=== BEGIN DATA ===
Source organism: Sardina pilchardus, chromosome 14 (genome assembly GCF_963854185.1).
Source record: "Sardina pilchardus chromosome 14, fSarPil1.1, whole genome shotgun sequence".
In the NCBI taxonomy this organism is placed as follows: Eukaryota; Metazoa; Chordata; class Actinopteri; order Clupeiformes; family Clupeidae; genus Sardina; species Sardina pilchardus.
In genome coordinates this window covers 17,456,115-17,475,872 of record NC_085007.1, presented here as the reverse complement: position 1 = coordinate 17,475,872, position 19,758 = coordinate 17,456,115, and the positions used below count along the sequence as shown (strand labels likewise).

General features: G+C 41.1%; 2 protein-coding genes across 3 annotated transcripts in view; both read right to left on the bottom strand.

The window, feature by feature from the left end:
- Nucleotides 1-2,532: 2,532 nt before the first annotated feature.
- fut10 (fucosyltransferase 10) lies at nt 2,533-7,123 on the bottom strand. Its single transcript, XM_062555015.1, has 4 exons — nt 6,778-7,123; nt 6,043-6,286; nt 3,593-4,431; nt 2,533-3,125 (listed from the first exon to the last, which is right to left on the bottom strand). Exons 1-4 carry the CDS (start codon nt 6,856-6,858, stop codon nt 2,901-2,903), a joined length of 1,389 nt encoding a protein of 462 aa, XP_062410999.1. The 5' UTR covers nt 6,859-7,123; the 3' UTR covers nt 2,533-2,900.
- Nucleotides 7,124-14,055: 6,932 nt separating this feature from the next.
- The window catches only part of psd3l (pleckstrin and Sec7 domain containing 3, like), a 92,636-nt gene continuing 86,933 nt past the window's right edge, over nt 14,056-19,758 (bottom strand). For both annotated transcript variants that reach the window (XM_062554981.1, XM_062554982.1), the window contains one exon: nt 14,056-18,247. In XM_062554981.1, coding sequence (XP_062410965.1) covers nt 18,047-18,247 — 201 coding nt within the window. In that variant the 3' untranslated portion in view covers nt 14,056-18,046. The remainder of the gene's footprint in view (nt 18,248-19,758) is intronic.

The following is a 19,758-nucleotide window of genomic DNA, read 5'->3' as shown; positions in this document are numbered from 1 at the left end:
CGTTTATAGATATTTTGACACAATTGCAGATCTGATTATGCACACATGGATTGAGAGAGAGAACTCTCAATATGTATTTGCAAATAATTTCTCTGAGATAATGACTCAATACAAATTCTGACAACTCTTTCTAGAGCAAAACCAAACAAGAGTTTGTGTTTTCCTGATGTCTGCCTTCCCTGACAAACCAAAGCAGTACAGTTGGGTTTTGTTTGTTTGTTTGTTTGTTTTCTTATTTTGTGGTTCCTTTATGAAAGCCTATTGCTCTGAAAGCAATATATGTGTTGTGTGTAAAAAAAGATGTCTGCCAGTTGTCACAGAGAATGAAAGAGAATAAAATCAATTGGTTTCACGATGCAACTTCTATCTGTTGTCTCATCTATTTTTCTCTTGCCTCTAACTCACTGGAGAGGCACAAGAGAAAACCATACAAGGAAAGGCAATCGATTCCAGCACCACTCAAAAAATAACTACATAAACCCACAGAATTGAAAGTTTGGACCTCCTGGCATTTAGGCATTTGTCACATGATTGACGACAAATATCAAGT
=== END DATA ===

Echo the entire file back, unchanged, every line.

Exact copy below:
Source organism: Sardina pilchardus, chromosome 14 (genome assembly GCF_963854185.1).
Source record: "Sardina pilchardus chromosome 14, fSarPil1.1, whole genome shotgun sequence".
In the NCBI taxonomy this organism is placed as follows: Eukaryota; Metazoa; Chordata; class Actinopteri; order Clupeiformes; family Clupeidae; genus Sardina; species Sardina pilchardus.
In genome coordinates this window covers 17,456,115-17,475,872 of record NC_085007.1, presented here as the reverse complement: position 1 = coordinate 17,475,872, position 19,758 = coordinate 17,456,115, and the positions used below count along the sequence as shown (strand labels likewise).

General features: G+C 41.1%; 2 protein-coding genes across 3 annotated transcripts in view; both read right to left on the bottom strand.

The window, feature by feature from the left end:
- Nucleotides 1-2,532: 2,532 nt before the first annotated feature.
- fut10 (fucosyltransferase 10) lies at nt 2,533-7,123 on the bottom strand. Its single transcript, XM_062555015.1, has 4 exons — nt 6,778-7,123; nt 6,043-6,286; nt 3,593-4,431; nt 2,533-3,125 (listed from the first exon to the last, which is right to left on the bottom strand). Exons 1-4 carry the CDS (start codon nt 6,856-6,858, stop codon nt 2,901-2,903), a joined length of 1,389 nt encoding a protein of 462 aa, XP_062410999.1. The 5' UTR covers nt 6,859-7,123; the 3' UTR covers nt 2,533-2,900.
- Nucleotides 7,124-14,055: 6,932 nt separating this feature from the next.
- The window catches only part of psd3l (pleckstrin and Sec7 domain containing 3, like), a 92,636-nt gene continuing 86,933 nt past the window's right edge, over nt 14,056-19,758 (bottom strand). For both annotated transcript variants that reach the window (XM_062554981.1, XM_062554982.1), the window contains one exon: nt 14,056-18,247. In XM_062554981.1, coding sequence (XP_062410965.1) covers nt 18,047-18,247 — 201 coding nt within the window. In that variant the 3' untranslated portion in view covers nt 14,056-18,046. The remainder of the gene's footprint in view (nt 18,248-19,758) is intronic.

The following is a 19,758-nucleotide window of genomic DNA, read 5'->3' as shown; positions in this document are numbered from 1 at the left end:
CGTTTATAGATATTTTGACACAATTGCAGATCTGATTATGCACACATGGATTGAGAGAGAGAACTCTCAATATGTATTTGCAAATAATTTCTCTGAGATAATGACTCAATACAAATTCTGACAACTCTTTCTAGAGCAAAACCAAACAAGAGTTTGTGTTTTCCTGATGTCTGCCTTCCCTGACAAACCAAAGCAGTACAGTTGGGTTTTGTTTGTTTGTTTGTTTGTTTTCTTATTTTGTGGTTCCTTTATGAAAGCCTATTGCTCTGAAAGCAATATATGTGTTGTGTGTAAAAAAAGATGTCTGCCAGTTGTCACAGAGAATGAAAGAGAATAAAATCAATTGGTTTCACGATGCAACTTCTATCTGTTGTCTCATCTATTTTTCTCTTGCCTCTAACTCACTGGAGAGGCACAAGAGAAAACCATACAAGGAAAGGCAATCGATTCCAGCACCACTCAAAAAATAACTACATAAACCCACAGAATTGAAAGTTTGGACCTCCTGGCATTTAGGCATTTGTCACATGATTGACGACAAATATCAAGT